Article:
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  1. #1
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    Default Bare-Butt Chickens... Any Ideas?

    A number of my chickens have dropped their tailfeathers and there's a patch of bare, red skin showing--- looks mildly irritated, although on one of the roosters it's even bleeding a little occasionally. I've dusted for mites several times, thinking that was the cause, but the affected birds remained affected.

    It's not a molt--- I've seen that plenty of times, and this isn't it. Maybe worms?

    Any chicken-keepers out there who can help with this?

  2. #2
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    Default Re: Bare-Butt Chickens... Any Ideas?

    I've raised lots of chickens and here is what I found on one site. Hope it helps.

    The tendency to cannibalism and feather picking varies widely among different kinds of chickens. You should ask your hatchery to recommend a non-cannibalistic strain before placing your order.
    Commercial flocks generally use beak-trimming to reduce the birds' ability to harm one another. This frees the breeders of commercial strains from any need to control cannibalism. My experience with two strains of Production Reds is that they are quite cannibalistic. California Grays, Barred Rocks, and Black Sex-Links from Privett Hatchery (in Portales) are quite non-cannibalistic. I don't have enough experience with other strains to have a firm opinion.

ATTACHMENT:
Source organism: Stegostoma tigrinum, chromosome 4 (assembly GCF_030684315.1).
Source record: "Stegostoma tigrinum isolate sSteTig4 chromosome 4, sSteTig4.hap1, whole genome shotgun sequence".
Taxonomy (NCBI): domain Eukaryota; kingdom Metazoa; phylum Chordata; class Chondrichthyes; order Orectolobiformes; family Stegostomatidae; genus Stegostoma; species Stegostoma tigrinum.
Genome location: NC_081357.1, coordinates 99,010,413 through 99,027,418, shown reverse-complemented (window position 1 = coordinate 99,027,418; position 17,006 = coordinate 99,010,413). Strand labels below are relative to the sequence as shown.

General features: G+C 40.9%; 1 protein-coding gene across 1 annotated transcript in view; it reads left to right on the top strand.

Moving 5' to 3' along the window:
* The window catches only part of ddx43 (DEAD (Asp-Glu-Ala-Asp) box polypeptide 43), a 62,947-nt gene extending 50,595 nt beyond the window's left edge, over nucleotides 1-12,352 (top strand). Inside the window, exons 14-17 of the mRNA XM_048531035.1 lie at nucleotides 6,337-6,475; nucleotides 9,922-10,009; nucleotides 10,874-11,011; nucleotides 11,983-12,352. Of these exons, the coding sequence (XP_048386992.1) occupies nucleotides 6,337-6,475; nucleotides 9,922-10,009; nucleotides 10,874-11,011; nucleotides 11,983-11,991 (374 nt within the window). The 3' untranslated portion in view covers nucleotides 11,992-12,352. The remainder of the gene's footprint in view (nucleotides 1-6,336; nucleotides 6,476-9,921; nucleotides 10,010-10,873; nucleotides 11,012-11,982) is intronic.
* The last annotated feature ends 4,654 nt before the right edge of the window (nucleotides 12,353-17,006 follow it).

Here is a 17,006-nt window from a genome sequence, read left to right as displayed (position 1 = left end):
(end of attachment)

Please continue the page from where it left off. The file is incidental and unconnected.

As mentioned above, beak-trimming controls cannibalism. Day-old chicks can have their beaks trimmed at the hatchery, but this is temporary and has to be done again around six weeks or so. I've never seen an outbreak before six weeks, so I don't see the point. Beak-trimming is unaesthetic, but nothing is more disgusting than a flock of actively cannibalistic birds. But it's better to avoid the problem by choosing relatively non-cannibalistic strains.

    Crowding increases cannibalism. Inadequate feeder and waterer space increases cannibalism. Malnutrition increases cannibalism. Feeding pellets instead of mash increases cannibalism. Keeping the chickens on wire floors instead of on litter increases cannibalism. Using sand instead of straw or wood shavings as litter increases cannibalism.

    Low light levels can eliminate cannibalism. Birds become relatively inactive in dim light.

    Giving the birds access to free range usually prevents cannibalism or, if already established, causes it to cease immediately. I have tried this several times, and it has always worked like magic.

    The Wisconsin Experiment Station developed a "salt cure" in 1942 that is supposed to be 99% effective. For a single morning, replace the birds' usual water with water that has one tablespoon of salt added per gallon. Replace the salt water with fresh water in the afternoon. Repeat three days later.

    Adding palatable, high-fiber feeds will discourage feather-picking. Whole or rolled oats, alfalfa hay, and alfalfa meal help prevent cannibalism from starting. Given the birds access to green range will of course provide vast quantities of palatable, high-fiber feeds, while also reducing crowding and increasing the vitamin and probably the protein level of the diet.

    Sometimes flocks of pullets that are given free-choice grain will eat too much grain and become cannibalistic. I suspect that this is only true for confined flocks, and only for brief periods. At the first sign of cannibalism, cease feeding grain except for moderate amounts of oats.